During my overhaul of the B/X cleric spell lists, I noticed some gaps, things that I didn't care to address with new spells (or importing old ones) but that clerics ought to be able to do. Most of them involve the dead or undead. As it turns out, they're rather elegantly addressed by creative applications of the Turn Undead ability.
Animate Dead: B/X has an Animate Dead spell on the magic-user lists, but no spell for making animated skeletons and zombies is present in the cleric lists. While such a spell did make it into the BECMI edition of classic D&D, it seems suited primarily for evil clerics. Generally, the "evil" versions of cleric spells are the reversed versions, but this one is neither "good" or "neutral" in its standard form, nor does it have a reversed version, making it a bit of an oddball.
Instead, let's make it a reversed Turning roll. Turn skeletons to animate skeletons, and turn zombies to animate corpses with the flesh still on the bones. Number of Hit Dice of undead created is equal to the Hit Dice that would be turned by a standard turning roll. The Mentzer edition Animate Dead spell includes guidelines for animating corpses larger than human. When using a Turn roll to animate larger bodies or skeletons, just roll against the type of undead that has a similar number of Hit Dice. A skeleton has the same HD as the creature did in life, while a zombie has one more HD.
Obviously, moderate to high level clerics are certain to succeed at the attempt. The real limiting factors are the availability of suitable corpses - those complete enough to function effectively when animated, but not barred from reanimating by Last Rites (see below) - and the cleric's willingness to animate undead in numbers beyond his or her ability to directly control them (see below.)
Last Rites: One of the cleric's primary duties is to perform last rites over the dead, that they may rest in peace. In game terms, that means rendering the corpses and spirits of the deceased unable to be animated or otherwise return as undead. A roll that will turn zombies prevents a body from being animated by the Animate Dead ability. When a character is slain by an undead that causes its victims to rise as undead of the same type, a successful Turn roll against that type before the dead person rises will prevent it. If desired, this roll may be made by the DM in secret, and success is only apparent when the corpse or spirit fails to rise again.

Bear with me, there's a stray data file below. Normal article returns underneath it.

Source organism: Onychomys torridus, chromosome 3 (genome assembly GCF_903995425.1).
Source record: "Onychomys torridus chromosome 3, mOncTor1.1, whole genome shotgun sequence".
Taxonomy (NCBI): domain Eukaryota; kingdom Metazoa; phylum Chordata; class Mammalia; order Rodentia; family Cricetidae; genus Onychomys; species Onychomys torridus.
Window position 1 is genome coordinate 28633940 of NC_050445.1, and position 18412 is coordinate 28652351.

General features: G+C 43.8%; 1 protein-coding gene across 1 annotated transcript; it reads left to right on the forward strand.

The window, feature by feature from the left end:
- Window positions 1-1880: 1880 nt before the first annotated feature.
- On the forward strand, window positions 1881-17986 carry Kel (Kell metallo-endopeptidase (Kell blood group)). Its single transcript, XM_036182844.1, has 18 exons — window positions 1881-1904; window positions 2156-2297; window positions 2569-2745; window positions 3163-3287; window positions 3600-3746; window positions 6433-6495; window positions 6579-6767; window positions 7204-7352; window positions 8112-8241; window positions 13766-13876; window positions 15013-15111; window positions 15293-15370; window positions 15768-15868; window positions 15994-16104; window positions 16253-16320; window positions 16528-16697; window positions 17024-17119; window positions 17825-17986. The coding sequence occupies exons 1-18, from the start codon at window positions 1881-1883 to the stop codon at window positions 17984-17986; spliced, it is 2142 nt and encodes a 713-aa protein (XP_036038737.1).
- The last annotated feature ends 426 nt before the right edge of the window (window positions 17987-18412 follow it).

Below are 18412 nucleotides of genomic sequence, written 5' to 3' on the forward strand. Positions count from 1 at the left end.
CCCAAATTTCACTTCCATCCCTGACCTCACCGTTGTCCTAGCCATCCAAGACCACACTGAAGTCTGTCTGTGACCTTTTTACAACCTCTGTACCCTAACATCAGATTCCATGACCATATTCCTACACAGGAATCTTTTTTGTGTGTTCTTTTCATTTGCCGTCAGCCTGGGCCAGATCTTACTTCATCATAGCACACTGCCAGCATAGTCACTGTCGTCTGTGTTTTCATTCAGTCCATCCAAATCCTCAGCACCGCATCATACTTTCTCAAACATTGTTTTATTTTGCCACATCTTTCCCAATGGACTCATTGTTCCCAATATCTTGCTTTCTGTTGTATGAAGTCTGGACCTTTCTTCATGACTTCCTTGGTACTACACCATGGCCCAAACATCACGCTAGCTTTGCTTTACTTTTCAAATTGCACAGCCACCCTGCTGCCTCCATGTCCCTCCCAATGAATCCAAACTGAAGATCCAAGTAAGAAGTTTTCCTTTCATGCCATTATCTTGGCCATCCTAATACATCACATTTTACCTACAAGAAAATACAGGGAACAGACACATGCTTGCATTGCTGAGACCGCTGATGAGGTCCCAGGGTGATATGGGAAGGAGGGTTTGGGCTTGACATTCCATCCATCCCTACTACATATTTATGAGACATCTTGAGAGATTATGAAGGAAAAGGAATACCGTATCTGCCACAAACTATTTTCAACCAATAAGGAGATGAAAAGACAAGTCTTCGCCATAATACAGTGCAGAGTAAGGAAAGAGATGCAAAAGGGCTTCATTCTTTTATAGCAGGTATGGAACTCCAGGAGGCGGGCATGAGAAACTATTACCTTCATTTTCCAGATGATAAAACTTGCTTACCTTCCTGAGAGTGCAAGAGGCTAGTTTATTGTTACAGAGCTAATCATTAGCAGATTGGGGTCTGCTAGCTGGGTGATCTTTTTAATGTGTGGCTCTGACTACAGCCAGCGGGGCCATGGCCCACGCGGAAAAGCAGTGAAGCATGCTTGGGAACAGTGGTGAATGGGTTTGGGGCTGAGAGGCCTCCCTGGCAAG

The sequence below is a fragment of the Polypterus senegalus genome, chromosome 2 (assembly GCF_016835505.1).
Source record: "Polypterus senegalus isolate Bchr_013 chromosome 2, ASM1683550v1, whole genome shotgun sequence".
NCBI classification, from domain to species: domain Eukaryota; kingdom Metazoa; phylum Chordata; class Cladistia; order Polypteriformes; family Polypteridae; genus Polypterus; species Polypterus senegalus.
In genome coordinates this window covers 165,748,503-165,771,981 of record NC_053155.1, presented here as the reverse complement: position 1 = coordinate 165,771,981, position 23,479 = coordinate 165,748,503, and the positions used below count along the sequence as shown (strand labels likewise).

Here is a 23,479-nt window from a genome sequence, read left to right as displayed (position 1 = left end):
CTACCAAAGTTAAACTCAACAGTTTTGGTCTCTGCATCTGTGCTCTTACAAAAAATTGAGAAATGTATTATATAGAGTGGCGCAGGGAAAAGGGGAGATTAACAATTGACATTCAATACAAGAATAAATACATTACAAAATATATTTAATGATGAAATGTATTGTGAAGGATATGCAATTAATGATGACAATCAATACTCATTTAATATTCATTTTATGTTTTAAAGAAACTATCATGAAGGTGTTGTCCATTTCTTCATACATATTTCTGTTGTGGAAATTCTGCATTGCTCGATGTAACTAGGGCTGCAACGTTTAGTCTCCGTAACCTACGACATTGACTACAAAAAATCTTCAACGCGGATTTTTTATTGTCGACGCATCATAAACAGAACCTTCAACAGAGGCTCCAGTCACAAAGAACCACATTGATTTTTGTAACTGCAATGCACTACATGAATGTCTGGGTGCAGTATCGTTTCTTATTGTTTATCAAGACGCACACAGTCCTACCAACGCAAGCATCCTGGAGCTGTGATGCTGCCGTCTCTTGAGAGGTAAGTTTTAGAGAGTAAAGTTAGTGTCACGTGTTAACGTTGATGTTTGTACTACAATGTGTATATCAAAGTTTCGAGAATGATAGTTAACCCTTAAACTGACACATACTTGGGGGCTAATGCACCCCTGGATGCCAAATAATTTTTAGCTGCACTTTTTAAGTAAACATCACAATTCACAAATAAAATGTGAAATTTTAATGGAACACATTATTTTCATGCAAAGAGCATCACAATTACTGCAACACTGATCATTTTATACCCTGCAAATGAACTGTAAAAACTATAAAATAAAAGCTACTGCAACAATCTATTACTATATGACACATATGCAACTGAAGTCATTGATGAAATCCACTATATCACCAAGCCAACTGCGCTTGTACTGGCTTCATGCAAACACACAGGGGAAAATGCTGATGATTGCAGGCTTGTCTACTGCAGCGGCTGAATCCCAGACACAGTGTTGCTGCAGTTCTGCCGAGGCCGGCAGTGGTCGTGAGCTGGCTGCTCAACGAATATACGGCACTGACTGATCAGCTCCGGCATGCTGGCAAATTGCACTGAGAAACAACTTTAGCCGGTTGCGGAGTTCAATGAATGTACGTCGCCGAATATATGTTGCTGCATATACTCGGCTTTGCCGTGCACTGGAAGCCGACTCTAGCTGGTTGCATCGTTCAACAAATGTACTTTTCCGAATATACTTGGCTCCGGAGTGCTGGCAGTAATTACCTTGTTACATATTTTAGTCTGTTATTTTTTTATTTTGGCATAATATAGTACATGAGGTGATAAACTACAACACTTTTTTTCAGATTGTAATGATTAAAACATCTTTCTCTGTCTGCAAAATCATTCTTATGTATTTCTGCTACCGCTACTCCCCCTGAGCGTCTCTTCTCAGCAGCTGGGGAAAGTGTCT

Summon Undead: Sometimes a cleric may want to summon undead creatures. In that case, make a Turn roll, and consult the notes for the location. If undead are present, compare the roll to the undead type. A successul roll means that a number of Hit Dice of undead equal to the number normally turned are drawn to the cleric's call. The cleric may try to call for a specific type of undead, or even a specific individual. Intelligent and unwilling undead may make a saving throw vs. spells to ignore the summons. May also be used for seances and similar rituals.
Control Undead: Evil or necromantically-inclined clerics may wish to control the undead created or summoned. A successful Turn roll can be used to control a number of HD of undead equal to the number normally turned. That's all the undead the cleric can actually control at once. If more are created or summoned, the excess undead remain uncontrolled.
Raise Dead: The cleric can attempt to summon the spirit of a deceased person back to reinhabit its body. The body must be relatively intact. The roll is made vs. a vampire; if the turning roll fails, the resurrection goes horribly wrong, and the person rises as a vampire. Note that the roll is made even if the table indicates a T or D result, and a natural roll of 2 always fails. Because of this dire risk, most good churches frown upon the raising of the dead.